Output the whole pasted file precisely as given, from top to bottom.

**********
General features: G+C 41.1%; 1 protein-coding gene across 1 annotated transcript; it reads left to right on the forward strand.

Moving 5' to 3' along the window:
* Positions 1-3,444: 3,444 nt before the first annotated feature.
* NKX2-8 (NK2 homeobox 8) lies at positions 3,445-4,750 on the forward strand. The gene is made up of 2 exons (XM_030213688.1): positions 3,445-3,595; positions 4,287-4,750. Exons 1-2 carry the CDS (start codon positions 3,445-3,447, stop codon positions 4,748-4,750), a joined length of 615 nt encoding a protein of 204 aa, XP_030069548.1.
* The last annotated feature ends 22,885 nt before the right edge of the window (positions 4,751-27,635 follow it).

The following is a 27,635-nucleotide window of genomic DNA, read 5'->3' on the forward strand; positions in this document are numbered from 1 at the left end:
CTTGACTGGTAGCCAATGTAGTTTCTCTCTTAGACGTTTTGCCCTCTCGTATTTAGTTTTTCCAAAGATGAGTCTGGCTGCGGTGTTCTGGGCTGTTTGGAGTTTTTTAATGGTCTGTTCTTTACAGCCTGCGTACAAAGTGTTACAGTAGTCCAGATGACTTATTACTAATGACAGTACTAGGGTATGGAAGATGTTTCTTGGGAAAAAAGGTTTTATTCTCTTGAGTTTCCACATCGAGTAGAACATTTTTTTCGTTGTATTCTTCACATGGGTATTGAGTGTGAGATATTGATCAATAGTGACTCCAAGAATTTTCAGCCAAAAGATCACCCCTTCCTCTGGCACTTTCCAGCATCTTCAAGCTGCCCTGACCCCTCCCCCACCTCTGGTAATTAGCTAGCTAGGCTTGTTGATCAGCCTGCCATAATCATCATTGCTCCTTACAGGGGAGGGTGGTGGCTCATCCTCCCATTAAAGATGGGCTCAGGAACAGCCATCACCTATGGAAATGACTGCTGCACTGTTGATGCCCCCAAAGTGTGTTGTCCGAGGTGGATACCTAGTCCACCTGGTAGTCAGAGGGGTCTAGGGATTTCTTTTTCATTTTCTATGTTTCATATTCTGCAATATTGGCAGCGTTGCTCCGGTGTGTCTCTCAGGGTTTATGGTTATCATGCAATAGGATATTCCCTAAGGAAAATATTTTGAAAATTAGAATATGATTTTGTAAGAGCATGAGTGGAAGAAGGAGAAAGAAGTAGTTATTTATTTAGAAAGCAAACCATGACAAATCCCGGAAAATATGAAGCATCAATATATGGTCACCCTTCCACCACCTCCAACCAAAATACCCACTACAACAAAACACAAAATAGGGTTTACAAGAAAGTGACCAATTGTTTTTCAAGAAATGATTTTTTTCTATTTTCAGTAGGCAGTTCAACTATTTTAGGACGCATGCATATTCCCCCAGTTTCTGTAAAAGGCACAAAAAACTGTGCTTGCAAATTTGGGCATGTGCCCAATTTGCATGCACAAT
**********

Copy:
General features: G+C 41.1%; 1 protein-coding gene across 1 annotated transcript; it reads left to right on the forward strand.

Moving 5' to 3' along the window:
* Positions 1-3,444: 3,444 nt before the first annotated feature.
* NKX2-8 (NK2 homeobox 8) lies at positions 3,445-4,750 on the forward strand. The gene is made up of 2 exons (XM_030213688.1): positions 3,445-3,595; positions 4,287-4,750. Exons 1-2 carry the CDS (start codon positions 3,445-3,447, stop codon positions 4,748-4,750), a joined length of 615 nt encoding a protein of 204 aa, XP_030069548.1.
* The last annotated feature ends 22,885 nt before the right edge of the window (positions 4,751-27,635 follow it).

The following is a 27,635-nucleotide window of genomic DNA, read 5'->3' on the forward strand; positions in this document are numbered from 1 at the left end:
CTTGACTGGTAGCCAATGTAGTTTCTCTCTTAGACGTTTTGCCCTCTCGTATTTAGTTTTTCCAAAGATGAGTCTGGCTGCGGTGTTCTGGGCTGTTTGGAGTTTTTTAATGGTCTGTTCTTTACAGCCTGCGTACAAAGTGTTACAGTAGTCCAGATGACTTATTACTAATGACAGTACTAGGGTATGGAAGATGTTTCTTGGGAAAAAAGGTTTTATTCTCTTGAGTTTCCACATCGAGTAGAACATTTTTTTCGTTGTATTCTTCACATGGGTATTGAGTGTGAGATATTGATCAATAGTGACTCCAAGAATTTTCAGCCAAAAGATCACCCCTTCCTCTGGCACTTTCCAGCATCTTCAAGCTGCCCTGACCCCTCCCCCACCTCTGGTAATTAGCTAGCTAGGCTTGTTGATCAGCCTGCCATAATCATCATTGCTCCTTACAGGGGAGGGTGGTGGCTCATCCTCCCATTAAAGATGGGCTCAGGAACAGCCATCACCTATGGAAATGACTGCTGCACTGTTGATGCCCCCAAAGTGTGTTGTCCGAGGTGGATACCTAGTCCACCTGGTAGTCAGAGGGGTCTAGGGATTTCTTTTTCATTTTCTATGTTTCATATTCTGCAATATTGGCAGCGTTGCTCCGGTGTGTCTCTCAGGGTTTATGGTTATCATGCAATAGGATATTCCCTAAGGAAAATATTTTGAAAATTAGAATATGATTTTGTAAGAGCATGAGTGGAAGAAGGAGAAAGAAGTAGTTATTTATTTAGAAAGCAAACCATGACAAATCCCGGAAAATATGAAGCATCAATATATGGTCACCCTTCCACCACCTCCAACCAAAATACCCACTACAACAAAACACAAAATAGGGTTTACAAGAAAGTGACCAATTGTTTTTCAAGAAATGATTTTTTTCTATTTTCAGTAGGCAGTTCAACTATTTTAGGACGCATGCATATTCCCCCAGTTTCTGTAAAAGGCACAAAAAACTGTGCTTGCAAATTTGGGCATGTGCCCAATTTGCATGCACAAT